Glyphosate is among the safest herbicides
Cautious use is warranted, but risks have been vastly exaggerated
Glyphosate is receiving a lot of undeserved bad press lately, and it is highly misleading. We use many chemicals in our daily lives, and they are safe most of the time because they are used below levels that are harmful. Claims that glyphosate (the main ingredient in Monsanto’s Roundup herbicide) is unsafe are not supported by valid scientific studies.
The recent CT Viewpoints article, “Use Glyphosate with Caution,” by Nancy Alderman was commendable, and its advice to use products as directed is certainly a welcome reminder. However, it perpetuates many misconceptions and fears. Glyphosate is among the safest herbicides in use today. It inhibits an enzyme in plants (but not animals), it decomposes rapidly in soil, and if consumed it largely passes through the body.
Every chemical is toxic at high enough concentration. Caffeine, an organic chemical that many of us are exposed to every day, has a toxicity 10 times that of glyphosate. Because of the extreme sensitively of modern analytical chemistry, traces of glyphosate can be found in foods, but those amounts are hundreds of times below harmful levels (just like many other chemicals we are exposed to daily).
Claims have been raised that glyphosate causes non-Hodgkin’s lymphoma, and Monsanto and its new German owner, Bayer AG, face thousands of lawsuits by people blaming Monsanto’s glyphosate-based herbicides for their diseases. In 2015, the International Agency for Research on Cancer (IARC) added glyphosate to its list of chemicals “probably carcinogenic to humans.” This analysis is flawed and plagued by conflict of interest. Its conclusion has not been supported by studies that adhere to scientific standards.
For starters, the IARC lists coffee and red meat as “probably carcinogenic to humans.” It is also important to understand that, instead of “risk analysis” used by many scientific studies, the IARC uses “hazard analysis,” which sets a much lower standard and has resulted in conclusions based on questionable interpretation of data.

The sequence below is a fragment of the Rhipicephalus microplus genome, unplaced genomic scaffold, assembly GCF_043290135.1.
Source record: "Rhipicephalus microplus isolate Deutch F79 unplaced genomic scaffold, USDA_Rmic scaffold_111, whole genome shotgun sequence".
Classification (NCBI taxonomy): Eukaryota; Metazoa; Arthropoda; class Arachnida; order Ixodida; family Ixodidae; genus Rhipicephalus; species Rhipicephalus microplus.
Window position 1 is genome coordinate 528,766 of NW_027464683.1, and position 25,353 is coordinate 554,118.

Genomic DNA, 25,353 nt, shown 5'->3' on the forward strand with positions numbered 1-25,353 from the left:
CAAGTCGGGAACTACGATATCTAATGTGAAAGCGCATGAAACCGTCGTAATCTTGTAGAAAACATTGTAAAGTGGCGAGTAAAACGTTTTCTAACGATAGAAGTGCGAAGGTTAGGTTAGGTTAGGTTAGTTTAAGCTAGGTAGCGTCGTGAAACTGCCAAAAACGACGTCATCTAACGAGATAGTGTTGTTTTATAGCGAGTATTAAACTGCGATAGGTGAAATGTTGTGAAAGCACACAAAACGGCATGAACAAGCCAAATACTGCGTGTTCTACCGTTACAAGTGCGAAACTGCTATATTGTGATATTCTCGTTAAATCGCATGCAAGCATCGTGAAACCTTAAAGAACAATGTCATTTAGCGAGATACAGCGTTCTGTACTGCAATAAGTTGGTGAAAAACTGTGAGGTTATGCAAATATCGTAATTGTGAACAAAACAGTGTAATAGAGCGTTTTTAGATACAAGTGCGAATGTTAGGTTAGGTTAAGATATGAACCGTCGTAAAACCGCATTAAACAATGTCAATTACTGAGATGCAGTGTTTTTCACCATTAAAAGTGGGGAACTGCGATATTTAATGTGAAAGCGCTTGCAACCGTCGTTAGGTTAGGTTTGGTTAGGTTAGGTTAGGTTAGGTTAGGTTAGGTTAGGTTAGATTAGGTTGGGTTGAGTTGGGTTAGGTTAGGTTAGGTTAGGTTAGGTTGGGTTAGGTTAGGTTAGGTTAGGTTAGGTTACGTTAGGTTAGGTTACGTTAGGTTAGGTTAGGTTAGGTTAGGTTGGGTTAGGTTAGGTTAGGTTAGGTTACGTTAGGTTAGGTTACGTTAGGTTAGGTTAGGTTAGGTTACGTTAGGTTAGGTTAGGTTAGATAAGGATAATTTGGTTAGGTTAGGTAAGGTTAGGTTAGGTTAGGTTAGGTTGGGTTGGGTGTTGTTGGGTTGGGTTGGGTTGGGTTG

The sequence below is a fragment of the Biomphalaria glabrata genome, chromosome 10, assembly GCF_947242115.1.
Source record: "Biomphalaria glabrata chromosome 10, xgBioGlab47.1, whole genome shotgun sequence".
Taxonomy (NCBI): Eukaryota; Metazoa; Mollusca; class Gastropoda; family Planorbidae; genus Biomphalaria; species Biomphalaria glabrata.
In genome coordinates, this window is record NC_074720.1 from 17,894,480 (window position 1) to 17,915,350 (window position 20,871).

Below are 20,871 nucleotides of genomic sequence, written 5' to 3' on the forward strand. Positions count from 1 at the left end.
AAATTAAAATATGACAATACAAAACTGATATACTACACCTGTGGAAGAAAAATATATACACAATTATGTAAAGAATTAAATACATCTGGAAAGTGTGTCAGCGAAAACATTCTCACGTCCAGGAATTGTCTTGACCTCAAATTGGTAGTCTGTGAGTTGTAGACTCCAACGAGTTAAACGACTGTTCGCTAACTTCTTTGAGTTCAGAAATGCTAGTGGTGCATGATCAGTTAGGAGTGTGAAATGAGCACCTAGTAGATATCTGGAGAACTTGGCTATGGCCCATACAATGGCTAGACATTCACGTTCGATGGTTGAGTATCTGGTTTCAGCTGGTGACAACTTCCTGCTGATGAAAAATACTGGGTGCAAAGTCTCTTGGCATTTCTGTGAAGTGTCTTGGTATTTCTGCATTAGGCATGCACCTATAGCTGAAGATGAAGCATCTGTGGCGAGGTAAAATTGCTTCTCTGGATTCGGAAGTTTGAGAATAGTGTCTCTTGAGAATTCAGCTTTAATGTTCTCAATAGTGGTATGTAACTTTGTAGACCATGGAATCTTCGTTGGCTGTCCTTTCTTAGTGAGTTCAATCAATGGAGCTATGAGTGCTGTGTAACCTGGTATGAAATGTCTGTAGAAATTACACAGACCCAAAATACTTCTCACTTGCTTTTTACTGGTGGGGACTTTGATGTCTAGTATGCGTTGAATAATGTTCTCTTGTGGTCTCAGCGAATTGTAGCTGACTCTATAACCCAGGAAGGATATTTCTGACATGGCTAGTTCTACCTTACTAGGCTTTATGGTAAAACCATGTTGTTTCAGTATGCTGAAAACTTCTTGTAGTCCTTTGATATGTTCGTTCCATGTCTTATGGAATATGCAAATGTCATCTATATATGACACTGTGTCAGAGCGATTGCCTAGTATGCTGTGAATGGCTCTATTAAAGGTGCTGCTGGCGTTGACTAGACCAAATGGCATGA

This explains why no regulatory agency around the world (15 in all) considers glyphosate to cause cancer. This includes the World Health Organization, which oversees the IARC and which does not support the IARC’s hazard analysis conclusions. In one of the most recent reviews, Health Canada stated: “No pesticide regulatory authority in the world currently considers glyphosate to be a cancer risk to humans at the levels at which humans are currently exposed.”
Here is a graphic summarizing the assessment of glyphosate safety from 15 regulatory agencies from around the globe, citing epidemiological data and evidence from animal studies, and saying products containing glyphosate are safe if used according to the label instructions.
Many articles on glyphosate select studies that are not supported by the scientific consensus. There have been thousands of studies on glyphosate. I could cite 20 studies that show it was associated with a reduction in cancer. This includes one from the prestigious journal, Nature, which purports that glyphosate may cure malaria. Are any of these significant? Very likely not! Just because something is published does not make it true. It’s not uncommon for published work to be inaccurate. The tadpole and the NHL studies cited by Alderman have their shortcomings and are not representative of the scientific consensus on glyphosate safety.
One way to put this in perspective is to contrast glyphosate to alcohol. Alcohol is a known carcinogen (even the IARC and the scientific community agree on this). It causes head/neck, esophageal, liver, breast and colon cancer. Yet there is no movement to ban alcohol and probably rightly so, as the risk is relatively low. A double standard is being applied to glyphosate.
We hear a lot about “fake news,” and we also generally agree to value science and technology. However, time and time again we see sensational, unscientific and inaccurate information spread in the news media, social media and our conversations. This gets in the way of solving real problems. Pick your topic – climate change, vaccines, it goes on – for various reasons, some probably innocent but often for monetary gain, information is selectively chosen to support an agenda. The current glyphosate scare is a case in point.
Glyphosate’s risks have been vastly exaggerated. Not only is it one of the safest herbicides, it has contributed to more environmentally friendly agriculture and helps combat climate change. The unfounded backlash against glyphosate will do us harm, not good.
Fred Behringer holds a Ph.D. in plant physiology and owns Surveillant LLC, an analytical chemistry laboratory in Old Lyme.
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